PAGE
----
Computer Science Logo Style (Brian Harvey)

 
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Computer Science Logo Style (Brian Harvey)

This series is for everyone interested in computer programming because it's entertaining, including adults and teenagers. The three volumes explore computer science from the viewpoints of symbolic computation and artificial intelligence using the Logo programming language as the vehicle.

A dialect of Lisp called Logo is utilised in the most sophisticated computer science research projects, particularly in artificial intelligence. Functional programming methods (such as higher-order functions and recursion) are highlighted throughout the series, but traditional sequential programming is also applied as necessary.

A reader who has used computers and is interested in learning the concepts behind them is the target audience for Volume 1 Symbolic Computing. In contrast to the graphics that most people identify with Logo and the numerical computation that more conventional languages like Pascal and C++ are most comfortable with, symbolic computing involves the manipulation of words and sentences. Recursion is a fundamental concept in computer science that other texts treat as obscure and challenging. This volume is well known for its extensive and understandable exposition of recursion. Both the free Berkeley Logo interpreter created by the author and the Logo programmes found in these publications is accessible online or on diskettes.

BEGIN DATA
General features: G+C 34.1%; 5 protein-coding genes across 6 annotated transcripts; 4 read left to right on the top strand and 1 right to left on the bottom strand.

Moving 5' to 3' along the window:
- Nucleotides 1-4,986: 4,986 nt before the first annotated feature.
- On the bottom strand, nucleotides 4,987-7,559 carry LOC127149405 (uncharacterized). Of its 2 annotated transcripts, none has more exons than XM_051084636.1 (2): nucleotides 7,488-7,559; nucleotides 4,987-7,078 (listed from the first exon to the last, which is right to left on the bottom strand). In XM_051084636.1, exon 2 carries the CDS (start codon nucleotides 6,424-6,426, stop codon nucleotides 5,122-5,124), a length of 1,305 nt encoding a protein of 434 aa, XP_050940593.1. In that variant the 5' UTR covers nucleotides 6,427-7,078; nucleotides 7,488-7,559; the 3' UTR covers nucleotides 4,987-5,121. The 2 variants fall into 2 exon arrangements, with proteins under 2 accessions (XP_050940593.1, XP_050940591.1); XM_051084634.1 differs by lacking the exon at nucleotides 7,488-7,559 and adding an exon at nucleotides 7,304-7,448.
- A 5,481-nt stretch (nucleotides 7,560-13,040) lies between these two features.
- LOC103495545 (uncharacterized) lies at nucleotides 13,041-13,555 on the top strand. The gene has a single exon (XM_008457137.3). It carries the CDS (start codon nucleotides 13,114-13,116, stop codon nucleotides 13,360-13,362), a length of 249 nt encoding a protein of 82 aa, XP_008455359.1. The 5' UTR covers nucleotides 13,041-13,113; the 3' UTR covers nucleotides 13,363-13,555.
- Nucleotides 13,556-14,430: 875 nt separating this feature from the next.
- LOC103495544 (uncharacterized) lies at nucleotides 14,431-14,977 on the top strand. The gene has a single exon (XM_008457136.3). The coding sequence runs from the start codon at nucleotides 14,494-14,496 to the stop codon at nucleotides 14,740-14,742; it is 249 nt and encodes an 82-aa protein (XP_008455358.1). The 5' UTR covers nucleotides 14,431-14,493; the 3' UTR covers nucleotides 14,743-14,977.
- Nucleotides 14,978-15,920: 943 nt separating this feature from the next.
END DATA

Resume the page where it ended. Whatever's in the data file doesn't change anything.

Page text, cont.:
The reader with some prior knowledge of symbolic Logo programming is the target audience for Volume 2 Advanced Techniques. It mixes extra tutorial chapters on more complex Logo features with examples of how those features were used for real-world programming tasks. The projects include everything from games (such as a solitaire programme) to utilities (such as a computer that converts BASIC scripts into logos).

The reader of Volume 3 Beyond Programming discovers that computer science encompasses more formal ways of thinking about computing, such as automata theory and discrete mathematics, in addition to computer programming. In contrast to the majority of publications on those topics, this volume presents the concepts as practical, implementable computer programmes. Examples include a programme that converts from the executable Finite State Machine notation to the declarative Regular Expression formalism, as well as a Pascal compiler created in Logo.

Ebook Details

Author(s)
About the Authors
The University of California, Berkeley Lecturer in Computer Science Brian Harvey. Since 1979, he has also provided programming instruction to instructors and students in high schools. He is the interpreter's chief developer for Berkeley Logo.
Publisher
Published
Published Date / Year
second edition edition (February 14, 1997)
Hardcover
Volume 1: 340 pages; Volume 2: 352 pages; Volume 3: 384 pages
eBook Format
HTML and PDF Files
ISBN-10
0262581485
ISBN-13
978-0262581486

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